Tuesday, March 2, 2010

The Most Swollen and Purple of Sore Thumbs

Randy used the word pitchy a lot, and addressed you as dawg, man, dude, and baby. Though his mixture of ghetto and surferdude patois was nearly unintelligible, it's safe to say he found your performance sorely wanting.

Kara said, “Listening to you sing was like being hurled, with wrists and ankles bound, into a enormous vat of pus. It was by far the most unpleasant experience of my life, one I dread reliving in my nightmares for years to come. I curse you for having made me suffer in this way. I curse your progeny, and your ancestors.”

And Simon said, “It wasn’t really the right song for you, but of course there couldn’t be a right song for anyone so devoid of talent. Your performance made me wish that as a child I had plunged newly sharpened pencils point-first into my little ears, making myself deaf.

America has voted, and agrees with Kara and Simon, and wants you to catch the first plane home.

I'm paraphrasing, of course.

My guess is that what happens next sends countless tens of millions either reaching for their fast-forward buttons or dashing into their home offices to check their email, for what happens is that the disgraced, newly banished contestant is invited to reprise the very performance that made America want never to hear him or her again! In a show that’s generally shrewdly put together, one in which every milliliter of poignancy is wrung from every situation, this miscalculation is the most swollen and purple of sore thumbs. Far better that they should show the banished contestant's reunion with his heartbroken family. Look at me, boy! You know we don't have health insurance! Look at me, boy! We were counting on you, boy, to pay for your baby sister's bone marrow transplant! Is that really the best you could do? Look at me, boy!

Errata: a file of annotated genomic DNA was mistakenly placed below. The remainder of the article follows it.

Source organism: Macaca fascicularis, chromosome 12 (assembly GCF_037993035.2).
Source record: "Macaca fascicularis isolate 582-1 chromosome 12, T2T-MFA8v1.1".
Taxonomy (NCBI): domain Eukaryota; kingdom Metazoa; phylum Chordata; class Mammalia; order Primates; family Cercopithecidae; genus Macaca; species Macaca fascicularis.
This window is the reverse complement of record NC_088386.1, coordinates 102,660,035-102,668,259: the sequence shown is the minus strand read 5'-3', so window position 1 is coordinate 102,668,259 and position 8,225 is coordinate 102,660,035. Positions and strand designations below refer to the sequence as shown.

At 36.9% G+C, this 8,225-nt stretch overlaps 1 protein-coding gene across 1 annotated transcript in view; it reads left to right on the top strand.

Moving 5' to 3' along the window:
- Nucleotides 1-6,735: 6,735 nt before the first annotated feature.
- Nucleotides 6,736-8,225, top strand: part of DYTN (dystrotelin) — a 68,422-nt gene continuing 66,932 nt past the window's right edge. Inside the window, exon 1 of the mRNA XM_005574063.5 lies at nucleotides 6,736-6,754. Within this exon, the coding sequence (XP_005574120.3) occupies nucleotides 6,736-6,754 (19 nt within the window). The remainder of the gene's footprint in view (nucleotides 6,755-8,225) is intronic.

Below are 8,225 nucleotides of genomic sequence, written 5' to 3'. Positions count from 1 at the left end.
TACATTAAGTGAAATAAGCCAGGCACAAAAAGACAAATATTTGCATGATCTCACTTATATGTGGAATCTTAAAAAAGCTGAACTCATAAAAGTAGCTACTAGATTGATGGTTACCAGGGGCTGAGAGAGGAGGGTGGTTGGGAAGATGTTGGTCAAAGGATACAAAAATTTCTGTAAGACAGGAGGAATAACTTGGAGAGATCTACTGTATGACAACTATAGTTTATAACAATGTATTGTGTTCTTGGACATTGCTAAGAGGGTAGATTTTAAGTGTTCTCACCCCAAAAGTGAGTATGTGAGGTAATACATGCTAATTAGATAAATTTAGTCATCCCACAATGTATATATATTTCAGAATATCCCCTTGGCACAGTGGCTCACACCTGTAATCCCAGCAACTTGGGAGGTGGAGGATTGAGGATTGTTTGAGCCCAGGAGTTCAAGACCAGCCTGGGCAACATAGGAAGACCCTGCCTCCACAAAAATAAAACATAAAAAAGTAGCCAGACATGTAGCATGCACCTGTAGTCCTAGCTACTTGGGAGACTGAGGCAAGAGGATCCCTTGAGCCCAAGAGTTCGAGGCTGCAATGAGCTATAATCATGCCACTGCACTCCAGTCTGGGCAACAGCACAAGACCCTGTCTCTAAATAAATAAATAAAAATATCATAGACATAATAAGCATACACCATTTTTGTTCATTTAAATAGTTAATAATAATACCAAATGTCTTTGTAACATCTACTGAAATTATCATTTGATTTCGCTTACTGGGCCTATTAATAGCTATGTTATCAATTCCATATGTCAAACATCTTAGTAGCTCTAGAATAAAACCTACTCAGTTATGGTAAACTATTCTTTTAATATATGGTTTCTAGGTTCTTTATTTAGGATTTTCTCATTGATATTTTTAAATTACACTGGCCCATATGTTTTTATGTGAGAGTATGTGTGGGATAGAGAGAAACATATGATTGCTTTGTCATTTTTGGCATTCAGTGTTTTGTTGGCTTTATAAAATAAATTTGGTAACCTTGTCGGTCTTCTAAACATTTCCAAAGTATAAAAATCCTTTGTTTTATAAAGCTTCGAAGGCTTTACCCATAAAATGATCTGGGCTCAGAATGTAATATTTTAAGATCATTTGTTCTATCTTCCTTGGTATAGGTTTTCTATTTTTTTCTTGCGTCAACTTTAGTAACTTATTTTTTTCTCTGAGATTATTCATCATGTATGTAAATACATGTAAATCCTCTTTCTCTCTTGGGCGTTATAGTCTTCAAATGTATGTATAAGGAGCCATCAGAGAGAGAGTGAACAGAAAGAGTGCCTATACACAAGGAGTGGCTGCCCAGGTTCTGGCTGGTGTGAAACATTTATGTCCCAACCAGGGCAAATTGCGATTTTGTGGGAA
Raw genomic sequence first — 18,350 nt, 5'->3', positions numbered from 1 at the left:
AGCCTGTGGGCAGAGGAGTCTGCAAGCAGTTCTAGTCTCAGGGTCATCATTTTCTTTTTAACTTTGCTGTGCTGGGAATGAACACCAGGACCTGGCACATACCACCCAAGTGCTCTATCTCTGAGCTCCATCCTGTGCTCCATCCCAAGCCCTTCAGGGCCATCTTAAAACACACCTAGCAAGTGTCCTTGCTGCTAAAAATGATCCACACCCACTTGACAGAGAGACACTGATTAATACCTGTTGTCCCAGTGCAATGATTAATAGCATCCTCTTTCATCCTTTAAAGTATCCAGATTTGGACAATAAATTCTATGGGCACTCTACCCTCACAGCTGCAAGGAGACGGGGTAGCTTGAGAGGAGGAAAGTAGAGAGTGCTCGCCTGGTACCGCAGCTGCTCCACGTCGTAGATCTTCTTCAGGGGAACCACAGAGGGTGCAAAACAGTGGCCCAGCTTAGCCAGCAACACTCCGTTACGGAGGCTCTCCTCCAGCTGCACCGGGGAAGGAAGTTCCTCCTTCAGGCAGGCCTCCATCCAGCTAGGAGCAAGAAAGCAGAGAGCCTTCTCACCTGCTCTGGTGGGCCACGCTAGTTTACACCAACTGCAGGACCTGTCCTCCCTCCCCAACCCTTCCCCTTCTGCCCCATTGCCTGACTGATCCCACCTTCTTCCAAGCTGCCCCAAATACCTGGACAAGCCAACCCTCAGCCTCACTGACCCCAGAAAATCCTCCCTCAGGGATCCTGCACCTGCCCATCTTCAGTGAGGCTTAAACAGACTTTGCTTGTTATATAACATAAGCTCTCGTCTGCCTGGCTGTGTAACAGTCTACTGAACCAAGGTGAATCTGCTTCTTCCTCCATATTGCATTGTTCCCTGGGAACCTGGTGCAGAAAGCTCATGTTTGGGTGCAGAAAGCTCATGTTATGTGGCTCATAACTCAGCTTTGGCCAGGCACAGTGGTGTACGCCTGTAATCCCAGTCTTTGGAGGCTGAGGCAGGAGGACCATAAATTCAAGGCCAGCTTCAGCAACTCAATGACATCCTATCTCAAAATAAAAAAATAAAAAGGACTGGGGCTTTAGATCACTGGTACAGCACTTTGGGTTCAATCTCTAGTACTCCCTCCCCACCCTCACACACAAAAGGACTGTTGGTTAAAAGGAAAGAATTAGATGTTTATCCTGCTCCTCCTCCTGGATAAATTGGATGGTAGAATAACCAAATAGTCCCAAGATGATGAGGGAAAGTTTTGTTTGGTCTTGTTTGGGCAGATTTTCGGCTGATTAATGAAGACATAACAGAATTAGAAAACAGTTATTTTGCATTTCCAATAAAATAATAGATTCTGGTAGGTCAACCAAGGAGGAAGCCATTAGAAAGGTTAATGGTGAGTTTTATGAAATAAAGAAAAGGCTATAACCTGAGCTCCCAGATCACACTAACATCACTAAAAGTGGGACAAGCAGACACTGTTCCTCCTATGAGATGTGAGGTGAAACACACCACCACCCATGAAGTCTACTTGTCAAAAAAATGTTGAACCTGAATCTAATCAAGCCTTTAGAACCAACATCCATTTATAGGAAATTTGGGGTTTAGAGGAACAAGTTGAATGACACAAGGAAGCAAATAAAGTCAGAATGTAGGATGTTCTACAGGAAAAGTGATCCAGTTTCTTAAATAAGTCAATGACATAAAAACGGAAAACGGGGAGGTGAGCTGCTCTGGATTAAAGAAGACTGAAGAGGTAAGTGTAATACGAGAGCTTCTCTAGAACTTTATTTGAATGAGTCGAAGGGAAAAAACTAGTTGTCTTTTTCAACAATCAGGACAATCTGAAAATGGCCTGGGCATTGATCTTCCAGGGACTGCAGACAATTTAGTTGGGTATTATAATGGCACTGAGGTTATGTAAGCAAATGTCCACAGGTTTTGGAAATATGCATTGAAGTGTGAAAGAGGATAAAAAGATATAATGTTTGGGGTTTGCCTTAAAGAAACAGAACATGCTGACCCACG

I also found intensely cringe-inducing — until I learned to derive great pleasure from it — the big mega-cornball show-opening group performance, in which the contestants, in groups of three, do little dance steps while singing a line or two each from a song you won’t have heard, and will hope never to hear again. Brave Crystal Bowersox, managing to smirk bravely through her embarrassment! Brave Andrew Garcia, he of the cholo tattoo on his neck! Brave Casey James, the Jesus-haired blues singer! It occurred to me I might not have witnessed a comparable display of good-sportsmanship since The Byrds’ October 4, 1965 appearance on Hullaballoo; the real agony begins four minutes in!

I’m reminded of a wonderful caption in Melody Maker in late 1971, beneath a photograph of the outlandishly attired new glam group Chicory Tip: Right, lads. Just don’t ever let us hear the words “serious musicians” out of your mouths.

I’m only slightly astonished to discover that Chicory Tip, now looking like three supermarket managers, are still at it. But then I remind myself that in the UK, nothing is ever thrown away. If you had a No. 17 hit in the spring of 1969, you can still make a living playing pubs, and Tip’s (excellent!) "Son of My Father" was No. 1 for three weeks.

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